Escape Quotes in Bash

Escape quotes are the special tools in Bash for ensuring the correct handling of single quotes, double quotes, and special characters of various forms. In this article, I’ll explain how you can employ escape quotes in Bash diversely to handle a wide range of data interpretation and create error-free scripts. So, let’s explore!

Key Takeaways

  • Learning about the escape characters in Bash.
  • Exercising different cases of escaping quotes in Bash.

What Are Escape Quotes in Bash?

Escape quotes are a type of special quoting characters in Bash that you can use to indicate certain characters in a literal format within a command or string. Generally, the escape character in Bash is symbolized by a backslash (\) that maintains the characters’ literal structure.

Actually, these escape quotes are used especially when you want to prevent them from showing their actual meaning in Bash. Just like, if you want to escape a variable prefixed with the $ symbol, then Bash will ignore the $ symbol and interpret only the variable name instead of its value.

5 Cases to Employ Escape Quotes in Bash

The following section illustrates how you can escape quotes in different cases in Bash:

Case 1: Escaping Single Quotes Enclosed in Single Quotes in Bash

There is no direct way to escape the single quotes (‘) whenever you want to encase them in a single-quoted string. In this effort, you need to exit the single-quoted string in a temporary manner, put a backslash (\), and then reopen the single-quoted string. Here’s an example:

Steps to Follow >

➊ Go to Ubuntu Terminal, open a script in the Nano text editor by running the following command:

nano single1.sh
EXPLANATION
  • nano: A text editor.
  • single1.sh: This is a script. Here, I have named the script ‘single1.sh’. You can name any of your choices.

Opening file in Nano editor

➋ Now, write the following script inside the editor:

Script (single1.sh) >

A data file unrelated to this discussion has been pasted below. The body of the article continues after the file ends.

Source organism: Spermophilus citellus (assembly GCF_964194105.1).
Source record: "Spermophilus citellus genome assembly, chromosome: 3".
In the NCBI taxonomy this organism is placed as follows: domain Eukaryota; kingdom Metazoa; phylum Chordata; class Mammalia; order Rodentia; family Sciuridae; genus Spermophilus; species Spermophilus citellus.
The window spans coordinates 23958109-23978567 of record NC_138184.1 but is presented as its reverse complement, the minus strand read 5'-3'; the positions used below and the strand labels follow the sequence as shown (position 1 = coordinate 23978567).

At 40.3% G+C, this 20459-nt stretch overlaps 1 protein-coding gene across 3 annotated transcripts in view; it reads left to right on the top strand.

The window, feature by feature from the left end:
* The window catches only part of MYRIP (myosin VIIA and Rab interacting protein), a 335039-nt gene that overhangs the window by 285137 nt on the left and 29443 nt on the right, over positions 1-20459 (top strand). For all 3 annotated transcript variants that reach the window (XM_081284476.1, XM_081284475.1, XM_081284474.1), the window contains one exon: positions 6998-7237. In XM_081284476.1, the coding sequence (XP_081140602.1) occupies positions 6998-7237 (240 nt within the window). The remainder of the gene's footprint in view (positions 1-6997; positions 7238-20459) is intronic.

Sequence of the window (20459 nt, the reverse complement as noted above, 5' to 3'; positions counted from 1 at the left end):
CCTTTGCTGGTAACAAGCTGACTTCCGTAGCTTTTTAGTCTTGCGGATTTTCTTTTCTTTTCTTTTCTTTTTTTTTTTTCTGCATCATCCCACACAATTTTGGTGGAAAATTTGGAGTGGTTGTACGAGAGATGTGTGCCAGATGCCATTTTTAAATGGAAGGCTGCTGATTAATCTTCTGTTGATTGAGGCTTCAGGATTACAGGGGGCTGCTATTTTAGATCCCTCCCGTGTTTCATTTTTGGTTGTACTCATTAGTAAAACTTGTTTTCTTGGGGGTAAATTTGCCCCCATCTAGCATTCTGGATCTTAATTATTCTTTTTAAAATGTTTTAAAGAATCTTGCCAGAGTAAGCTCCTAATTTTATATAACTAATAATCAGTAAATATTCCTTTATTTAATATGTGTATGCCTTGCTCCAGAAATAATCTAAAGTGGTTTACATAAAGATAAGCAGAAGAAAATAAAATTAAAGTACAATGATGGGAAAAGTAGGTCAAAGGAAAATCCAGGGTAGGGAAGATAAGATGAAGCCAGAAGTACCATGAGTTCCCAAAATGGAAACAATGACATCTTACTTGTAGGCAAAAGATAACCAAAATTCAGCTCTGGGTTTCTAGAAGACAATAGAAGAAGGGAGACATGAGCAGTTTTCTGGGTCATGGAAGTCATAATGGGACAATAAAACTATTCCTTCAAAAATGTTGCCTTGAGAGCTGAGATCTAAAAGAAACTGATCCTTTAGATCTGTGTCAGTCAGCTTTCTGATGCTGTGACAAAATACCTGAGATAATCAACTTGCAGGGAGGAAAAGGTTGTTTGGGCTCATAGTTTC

#!/bin/bash

#Displaying the output
echo 'It'\''s LinuxSimply!'
EXPLANATION

Here, in #!/bin/bash, ‘#!’ is called Shebang’ or ‘Hashbang. Then, in the line echo ‘It’\”s LinuxSimply!, the echo command displays the output.

➌ Then, press CTRL+S to save the file & press CTRL+X to exit.

➍ After that, use the command below to make the script executable:

chmod u+x single1.sh
EXPLANATION
  • chmod: Changes the permission of the files and directories.
  • u+x: Adds the executable permission for the user.
  • single1.sh: The file which you want to make executable.

Adding executable permission to the script

➎ Finally, run the script by the following command:

./single1.sh

Output of escaping single quotes within single quotes

From the image, you can see that I have escaped a single quote enclosed in the single-quoted string ‘It’s LinuxSimply!‘ using the syntax ‘\”.

Case 2: Escaping Single Quotes Enclosed in Double Quotes Including Variable Interpretation

If you want to include a single quote (‘) as literal characters within a double-quoted string, you can do so directly allowing the variable expansion in the following manner:

You can follow the Steps of Case 1, to save & make the script executable.

Script (single2.sh) >

#!/bin/bash

#Declaring variable
variable="website"

#Displaying the output
echo "Yes, it's the $variable, 'LinuxSimply'."
EXPLANATION

Here, in the line variable=’website’, I have declared a variable called ‘variable’. Next, in the line echo “Yes, it’s the $variable, ‘LinuxSimply’.”, the echo command displays the output with the variable expansion.

Now, run the script by the following command:

./single2.sh

Output of escaping single quotes within double quotes with variable expansion

In the above image, I have escaped single quotes enclosed in double quotes including the variable expansion.

Case 3: Escaping Double Quotes Enclosed in Single Quotes Without Variable Interpretation

It’s necessary to escape double quotes (“) when you want to include these as literal characters within a single quoted string. However, no variable expansion will occur in this effort as the whole string is enclosed in single quotes. Let’s see an example!